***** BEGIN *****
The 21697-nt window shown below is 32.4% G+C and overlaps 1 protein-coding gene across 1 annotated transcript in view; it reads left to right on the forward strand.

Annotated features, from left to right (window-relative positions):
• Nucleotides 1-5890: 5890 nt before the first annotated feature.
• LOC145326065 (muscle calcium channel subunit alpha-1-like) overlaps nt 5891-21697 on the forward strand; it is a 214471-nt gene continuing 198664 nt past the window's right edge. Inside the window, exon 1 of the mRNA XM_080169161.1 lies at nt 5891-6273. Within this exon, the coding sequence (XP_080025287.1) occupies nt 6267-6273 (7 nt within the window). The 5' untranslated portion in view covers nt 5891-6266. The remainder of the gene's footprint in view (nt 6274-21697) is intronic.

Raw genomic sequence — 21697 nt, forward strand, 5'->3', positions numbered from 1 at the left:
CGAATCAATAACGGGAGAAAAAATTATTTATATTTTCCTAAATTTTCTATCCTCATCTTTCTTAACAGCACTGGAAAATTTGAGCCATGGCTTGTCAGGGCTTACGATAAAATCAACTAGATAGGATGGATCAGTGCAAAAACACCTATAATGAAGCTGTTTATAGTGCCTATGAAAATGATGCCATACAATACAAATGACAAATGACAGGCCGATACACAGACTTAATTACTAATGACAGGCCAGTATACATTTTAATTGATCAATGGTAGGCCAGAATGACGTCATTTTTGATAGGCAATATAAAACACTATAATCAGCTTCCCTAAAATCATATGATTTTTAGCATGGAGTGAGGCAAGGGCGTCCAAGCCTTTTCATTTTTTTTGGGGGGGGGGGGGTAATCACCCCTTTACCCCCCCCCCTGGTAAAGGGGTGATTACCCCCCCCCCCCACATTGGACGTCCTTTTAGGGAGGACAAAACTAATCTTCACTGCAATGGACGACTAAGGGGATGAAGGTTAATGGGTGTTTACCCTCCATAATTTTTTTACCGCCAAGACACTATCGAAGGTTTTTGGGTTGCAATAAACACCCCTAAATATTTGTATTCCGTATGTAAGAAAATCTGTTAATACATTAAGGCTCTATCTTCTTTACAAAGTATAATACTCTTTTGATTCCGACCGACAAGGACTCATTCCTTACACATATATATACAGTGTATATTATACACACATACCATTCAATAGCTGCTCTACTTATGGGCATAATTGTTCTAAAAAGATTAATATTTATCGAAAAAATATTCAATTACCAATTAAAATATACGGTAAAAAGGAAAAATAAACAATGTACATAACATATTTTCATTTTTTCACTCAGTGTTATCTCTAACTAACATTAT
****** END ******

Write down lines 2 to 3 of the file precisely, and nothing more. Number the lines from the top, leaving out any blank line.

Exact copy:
Annotated features, from left to right (window-relative positions):
• Nucleotides 1-5890: 5890 nt before the first annotated feature.